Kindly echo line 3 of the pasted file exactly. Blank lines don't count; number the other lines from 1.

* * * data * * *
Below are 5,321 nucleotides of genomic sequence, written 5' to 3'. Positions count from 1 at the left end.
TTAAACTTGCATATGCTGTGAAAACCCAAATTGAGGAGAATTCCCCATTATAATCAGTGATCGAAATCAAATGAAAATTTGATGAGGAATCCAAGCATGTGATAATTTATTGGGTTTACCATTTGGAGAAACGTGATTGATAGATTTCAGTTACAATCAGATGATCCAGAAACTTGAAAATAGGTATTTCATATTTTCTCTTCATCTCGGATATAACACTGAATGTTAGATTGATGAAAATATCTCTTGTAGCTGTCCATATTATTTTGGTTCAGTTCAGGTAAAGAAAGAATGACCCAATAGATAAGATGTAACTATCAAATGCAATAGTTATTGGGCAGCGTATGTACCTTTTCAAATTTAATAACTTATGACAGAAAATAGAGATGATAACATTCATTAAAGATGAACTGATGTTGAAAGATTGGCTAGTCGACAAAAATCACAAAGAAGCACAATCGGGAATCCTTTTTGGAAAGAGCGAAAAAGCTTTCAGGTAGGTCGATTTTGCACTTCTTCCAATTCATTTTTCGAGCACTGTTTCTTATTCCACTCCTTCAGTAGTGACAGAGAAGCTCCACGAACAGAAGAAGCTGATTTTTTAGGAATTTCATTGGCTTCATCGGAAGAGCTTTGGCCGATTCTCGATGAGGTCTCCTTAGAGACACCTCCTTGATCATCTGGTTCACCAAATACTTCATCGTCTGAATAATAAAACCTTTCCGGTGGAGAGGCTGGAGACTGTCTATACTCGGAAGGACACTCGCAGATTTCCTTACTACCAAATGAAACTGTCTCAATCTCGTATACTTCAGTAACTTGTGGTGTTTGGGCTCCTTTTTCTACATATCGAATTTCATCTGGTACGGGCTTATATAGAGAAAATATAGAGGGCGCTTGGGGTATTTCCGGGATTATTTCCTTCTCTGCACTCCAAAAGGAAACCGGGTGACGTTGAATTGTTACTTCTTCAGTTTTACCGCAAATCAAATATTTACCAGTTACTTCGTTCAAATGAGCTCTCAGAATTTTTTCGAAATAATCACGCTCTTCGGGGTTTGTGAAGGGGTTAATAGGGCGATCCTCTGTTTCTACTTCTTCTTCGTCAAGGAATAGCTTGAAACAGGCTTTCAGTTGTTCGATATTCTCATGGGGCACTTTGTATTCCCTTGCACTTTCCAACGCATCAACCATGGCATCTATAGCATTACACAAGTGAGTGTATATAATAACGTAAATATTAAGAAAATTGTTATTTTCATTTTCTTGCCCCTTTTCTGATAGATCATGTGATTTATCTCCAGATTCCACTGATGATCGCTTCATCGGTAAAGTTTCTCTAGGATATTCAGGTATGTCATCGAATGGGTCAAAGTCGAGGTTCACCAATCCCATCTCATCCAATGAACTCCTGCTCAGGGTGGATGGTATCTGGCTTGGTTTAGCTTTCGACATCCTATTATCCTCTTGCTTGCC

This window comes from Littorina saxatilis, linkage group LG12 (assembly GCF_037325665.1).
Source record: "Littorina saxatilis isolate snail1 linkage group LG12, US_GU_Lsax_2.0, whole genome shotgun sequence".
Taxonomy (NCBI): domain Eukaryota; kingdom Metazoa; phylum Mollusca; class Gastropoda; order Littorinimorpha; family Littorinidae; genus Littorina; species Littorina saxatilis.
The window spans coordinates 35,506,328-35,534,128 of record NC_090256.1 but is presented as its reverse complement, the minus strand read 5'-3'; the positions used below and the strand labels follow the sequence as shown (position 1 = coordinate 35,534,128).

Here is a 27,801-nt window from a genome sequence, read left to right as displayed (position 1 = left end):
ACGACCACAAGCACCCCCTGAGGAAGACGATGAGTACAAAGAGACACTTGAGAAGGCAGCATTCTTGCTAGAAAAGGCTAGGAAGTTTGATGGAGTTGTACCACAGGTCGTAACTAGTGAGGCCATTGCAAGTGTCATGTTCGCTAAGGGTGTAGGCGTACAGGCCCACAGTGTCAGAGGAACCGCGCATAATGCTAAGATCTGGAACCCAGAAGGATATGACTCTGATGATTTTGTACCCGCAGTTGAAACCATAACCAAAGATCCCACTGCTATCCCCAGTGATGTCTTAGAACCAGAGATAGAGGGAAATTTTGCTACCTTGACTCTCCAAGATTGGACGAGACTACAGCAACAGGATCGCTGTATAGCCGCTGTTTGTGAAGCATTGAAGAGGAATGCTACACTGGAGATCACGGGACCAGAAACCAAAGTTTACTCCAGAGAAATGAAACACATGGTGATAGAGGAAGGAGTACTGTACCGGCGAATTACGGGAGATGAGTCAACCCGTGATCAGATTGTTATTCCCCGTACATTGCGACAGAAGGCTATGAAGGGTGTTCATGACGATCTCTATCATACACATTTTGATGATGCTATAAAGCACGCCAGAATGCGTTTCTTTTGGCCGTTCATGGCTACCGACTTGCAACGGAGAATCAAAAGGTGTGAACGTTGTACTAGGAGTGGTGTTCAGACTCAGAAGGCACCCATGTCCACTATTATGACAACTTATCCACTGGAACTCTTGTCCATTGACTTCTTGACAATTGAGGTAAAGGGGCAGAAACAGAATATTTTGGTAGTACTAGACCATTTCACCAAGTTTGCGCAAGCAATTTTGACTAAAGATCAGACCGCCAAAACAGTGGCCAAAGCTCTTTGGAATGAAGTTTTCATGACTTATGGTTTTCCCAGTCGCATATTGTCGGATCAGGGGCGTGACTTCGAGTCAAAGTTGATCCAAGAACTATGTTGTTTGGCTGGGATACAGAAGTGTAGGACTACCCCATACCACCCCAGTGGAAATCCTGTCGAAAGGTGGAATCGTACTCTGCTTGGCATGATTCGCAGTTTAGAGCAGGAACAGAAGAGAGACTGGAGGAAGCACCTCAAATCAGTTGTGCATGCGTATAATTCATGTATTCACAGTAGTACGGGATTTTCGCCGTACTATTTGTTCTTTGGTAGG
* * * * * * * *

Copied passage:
This window comes from Littorina saxatilis, linkage group LG12 (assembly GCF_037325665.1).